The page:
Dominique Lazanski is Head of Digital Policy at the TaxPayers' Alliance.
It is no surprise that I support all of the arguments against this idea. The unintended consequences of website filter will “risk damaging legitimate businesses and undermining cyber security while further perpetuating the myth that this is an easy technological solution to a complex problem” according to Nick Pickles of Big Brother Watch, and I completely agree. There is no end of legitimate technical reasons not to filter websites and such arguments are what ultimately brought down the SOPA bill in the USA earlier this year.
But aside from the technical issues and, of course, the fact that parents – and not the government – should decide how to raise their own children and educate them about being online, there is a more important international issue which is not being discussed. The International Telecommunications Regulations (ITRs for short) are being renegotiated at an international level. The proposals that are coming out of the UK right now on website filtering and blocking could undermine this entire process for the UK.
The International Telecommunication Union (ITU) is a treaty-based organisation that is a specialised agency of the United Nations. The ITU has 193 countries in its membership and some of these members have proposed imposing binding mandates, exercising control over, for instance, regulating mobile Internet roaming charges, regulating charges for internet backbone peering, removing the administration of domain names from ICANN and controlling the development of internet architecture. We would see the impact of these new controls immediately. No longer would developers work together in a voluntary capacity through the Internet Engineering Task Force and no longer would we see the emergence of new top level domains, including the possibility of .London, as discussed in the Forum earlier this month. The spontaneous and collaborative nature of the internet would slow to a crawl or be put offline altogether.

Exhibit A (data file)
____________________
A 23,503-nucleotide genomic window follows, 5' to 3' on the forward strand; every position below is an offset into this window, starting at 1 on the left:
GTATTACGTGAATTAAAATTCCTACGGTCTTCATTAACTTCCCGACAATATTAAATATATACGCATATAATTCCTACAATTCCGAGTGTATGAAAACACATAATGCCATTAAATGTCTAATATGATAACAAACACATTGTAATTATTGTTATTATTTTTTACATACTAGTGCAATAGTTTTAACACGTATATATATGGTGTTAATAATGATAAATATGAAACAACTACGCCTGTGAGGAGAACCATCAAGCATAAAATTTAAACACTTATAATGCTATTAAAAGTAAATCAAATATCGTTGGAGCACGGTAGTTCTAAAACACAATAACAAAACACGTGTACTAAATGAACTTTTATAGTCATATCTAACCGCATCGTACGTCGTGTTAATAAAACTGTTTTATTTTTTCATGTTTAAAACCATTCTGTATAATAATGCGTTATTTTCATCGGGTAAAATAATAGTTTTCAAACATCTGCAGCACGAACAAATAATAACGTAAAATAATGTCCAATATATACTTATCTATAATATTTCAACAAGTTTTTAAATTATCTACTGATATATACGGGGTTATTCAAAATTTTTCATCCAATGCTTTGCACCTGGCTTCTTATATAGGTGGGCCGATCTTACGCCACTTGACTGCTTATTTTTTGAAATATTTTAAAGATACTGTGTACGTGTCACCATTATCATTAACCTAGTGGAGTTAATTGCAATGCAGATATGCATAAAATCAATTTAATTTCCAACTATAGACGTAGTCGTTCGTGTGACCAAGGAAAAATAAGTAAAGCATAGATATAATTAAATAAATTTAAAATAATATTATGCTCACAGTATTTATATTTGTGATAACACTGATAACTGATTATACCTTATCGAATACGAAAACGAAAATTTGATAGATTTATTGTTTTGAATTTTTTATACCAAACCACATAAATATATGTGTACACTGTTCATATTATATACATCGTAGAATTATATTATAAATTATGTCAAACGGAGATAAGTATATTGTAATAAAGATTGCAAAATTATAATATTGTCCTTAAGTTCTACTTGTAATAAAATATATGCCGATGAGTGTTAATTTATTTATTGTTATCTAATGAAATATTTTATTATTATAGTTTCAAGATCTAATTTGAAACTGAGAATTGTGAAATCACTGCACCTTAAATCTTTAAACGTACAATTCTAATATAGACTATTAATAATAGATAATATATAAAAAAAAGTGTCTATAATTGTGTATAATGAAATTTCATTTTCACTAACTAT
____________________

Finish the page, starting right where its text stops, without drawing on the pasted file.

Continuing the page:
The UK is actively advocating the social and economic benefits to an innovative, free, and open Internet at an International level. The principles of the Cyberspace Conference hosted by the Foreign Office are being taken forward and International bilateral agreements are being codified. In both of these contexts the idea “that cyberspace remains open to innovation and the free flow of ideas, information and expression” is central to the discussions.
How, then, can the UK argue for these freedoms Internationally and not support them at home? It is clear that in the Coalition Government the understanding of complex technical policies and issues is lacking. Furthermore, communication across Whitehall is muddled at best and isn’t helped by the loss of Steve Hilton in Number 10, who actually understood the global ramifications of local digital policies. DCMS and the FCO are closest to these International negotiations and do get it, but something seems to go awry as the policies in other parts of the government don’t reflect the learnings in these departments.
The UK needs to present a strong and unified front in arguing for freedom online both abroad and at home. On Thursday, the White House came out against the ITR proposals in a no-nonsense and straightforward way. We simply must do the same here in the UK or our credibility and viability as a tech friendly country will be lost on the International stage. But the first step to this must come at home. We cannot afford to promote technically unviable filtering and snooping on UK soil while promoting a free, open and innovative Internet abroad.